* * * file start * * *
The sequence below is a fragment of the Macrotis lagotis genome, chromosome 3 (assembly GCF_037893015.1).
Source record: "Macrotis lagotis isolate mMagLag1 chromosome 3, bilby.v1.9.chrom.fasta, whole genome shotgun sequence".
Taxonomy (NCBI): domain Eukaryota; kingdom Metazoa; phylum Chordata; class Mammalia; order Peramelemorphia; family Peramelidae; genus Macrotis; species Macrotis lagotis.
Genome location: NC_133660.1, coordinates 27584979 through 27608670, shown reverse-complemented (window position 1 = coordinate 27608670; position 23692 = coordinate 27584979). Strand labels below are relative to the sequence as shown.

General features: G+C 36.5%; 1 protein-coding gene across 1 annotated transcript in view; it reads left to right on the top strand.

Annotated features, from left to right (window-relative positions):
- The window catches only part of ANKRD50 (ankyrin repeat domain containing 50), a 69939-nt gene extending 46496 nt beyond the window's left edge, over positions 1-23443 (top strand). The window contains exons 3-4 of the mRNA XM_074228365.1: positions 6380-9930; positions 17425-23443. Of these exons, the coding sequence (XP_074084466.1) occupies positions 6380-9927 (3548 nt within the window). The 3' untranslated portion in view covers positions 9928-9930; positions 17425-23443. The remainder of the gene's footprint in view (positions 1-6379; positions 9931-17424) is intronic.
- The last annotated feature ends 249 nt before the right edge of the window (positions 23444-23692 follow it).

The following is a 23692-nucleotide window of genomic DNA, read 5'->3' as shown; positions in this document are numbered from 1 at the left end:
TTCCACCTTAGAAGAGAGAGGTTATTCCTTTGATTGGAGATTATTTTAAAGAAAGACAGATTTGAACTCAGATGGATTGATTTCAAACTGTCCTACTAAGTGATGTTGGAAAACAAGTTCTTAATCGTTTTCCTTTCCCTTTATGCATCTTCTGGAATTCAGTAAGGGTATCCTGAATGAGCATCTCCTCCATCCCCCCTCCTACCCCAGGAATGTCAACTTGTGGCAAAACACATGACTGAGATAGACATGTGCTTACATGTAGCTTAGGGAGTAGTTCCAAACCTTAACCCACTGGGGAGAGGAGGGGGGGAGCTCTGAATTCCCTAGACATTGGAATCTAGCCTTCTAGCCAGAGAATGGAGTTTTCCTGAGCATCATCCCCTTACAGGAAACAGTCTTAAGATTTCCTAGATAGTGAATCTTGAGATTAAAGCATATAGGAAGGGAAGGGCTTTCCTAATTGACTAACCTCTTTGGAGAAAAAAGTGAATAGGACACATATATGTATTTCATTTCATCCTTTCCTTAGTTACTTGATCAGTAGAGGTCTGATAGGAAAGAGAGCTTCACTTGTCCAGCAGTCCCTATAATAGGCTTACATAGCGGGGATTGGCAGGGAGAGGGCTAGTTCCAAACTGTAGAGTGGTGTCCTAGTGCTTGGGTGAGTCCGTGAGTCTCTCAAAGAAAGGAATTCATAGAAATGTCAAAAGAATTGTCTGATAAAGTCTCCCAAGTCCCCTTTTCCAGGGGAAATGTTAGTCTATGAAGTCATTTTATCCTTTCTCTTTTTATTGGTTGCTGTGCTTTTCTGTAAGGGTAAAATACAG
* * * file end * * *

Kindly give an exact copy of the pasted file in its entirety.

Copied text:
The sequence below is a fragment of the Macrotis lagotis genome, chromosome 3 (assembly GCF_037893015.1).
Source record: "Macrotis lagotis isolate mMagLag1 chromosome 3, bilby.v1.9.chrom.fasta, whole genome shotgun sequence".
Taxonomy (NCBI): domain Eukaryota; kingdom Metazoa; phylum Chordata; class Mammalia; order Peramelemorphia; family Peramelidae; genus Macrotis; species Macrotis lagotis.
Genome location: NC_133660.1, coordinates 27584979 through 27608670, shown reverse-complemented (window position 1 = coordinate 27608670; position 23692 = coordinate 27584979). Strand labels below are relative to the sequence as shown.

General features: G+C 36.5%; 1 protein-coding gene across 1 annotated transcript in view; it reads left to right on the top strand.

Annotated features, from left to right (window-relative positions):
- The window catches only part of ANKRD50 (ankyrin repeat domain containing 50), a 69939-nt gene extending 46496 nt beyond the window's left edge, over positions 1-23443 (top strand). The window contains exons 3-4 of the mRNA XM_074228365.1: positions 6380-9930; positions 17425-23443. Of these exons, the coding sequence (XP_074084466.1) occupies positions 6380-9927 (3548 nt within the window). The 3' untranslated portion in view covers positions 9928-9930; positions 17425-23443. The remainder of the gene's footprint in view (positions 1-6379; positions 9931-17424) is intronic.
- The last annotated feature ends 249 nt before the right edge of the window (positions 23444-23692 follow it).

The following is a 23692-nucleotide window of genomic DNA, read 5'->3' as shown; positions in this document are numbered from 1 at the left end:
TTCCACCTTAGAAGAGAGAGGTTATTCCTTTGATTGGAGATTATTTTAAAGAAAGACAGATTTGAACTCAGATGGATTGATTTCAAACTGTCCTACTAAGTGATGTTGGAAAACAAGTTCTTAATCGTTTTCCTTTCCCTTTATGCATCTTCTGGAATTCAGTAAGGGTATCCTGAATGAGCATCTCCTCCATCCCCCCTCCTACCCCAGGAATGTCAACTTGTGGCAAAACACATGACTGAGATAGACATGTGCTTACATGTAGCTTAGGGAGTAGTTCCAAACCTTAACCCACTGGGGAGAGGAGGGGGGGAGCTCTGAATTCCCTAGACATTGGAATCTAGCCTTCTAGCCAGAGAATGGAGTTTTCCTGAGCATCATCCCCTTACAGGAAACAGTCTTAAGATTTCCTAGATAGTGAATCTTGAGATTAAAGCATATAGGAAGGGAAGGGCTTTCCTAATTGACTAACCTCTTTGGAGAAAAAAGTGAATAGGACACATATATGTATTTCATTTCATCCTTTCCTTAGTTACTTGATCAGTAGAGGTCTGATAGGAAAGAGAGCTTCACTTGTCCAGCAGTCCCTATAATAGGCTTACATAGCGGGGATTGGCAGGGAGAGGGCTAGTTCCAAACTGTAGAGTGGTGTCCTAGTGCTTGGGTGAGTCCGTGAGTCTCTCAAAGAAAGGAATTCATAGAAATGTCAAAAGAATTGTCTGATAAAGTCTCCCAAGTCCCCTTTTCCAGGGGAAATGTTAGTCTATGAAGTCATTTTATCCTTTCTCTTTTTATTGGTTGCTGTGCTTTTCTGTAAGGGTAAAATACAG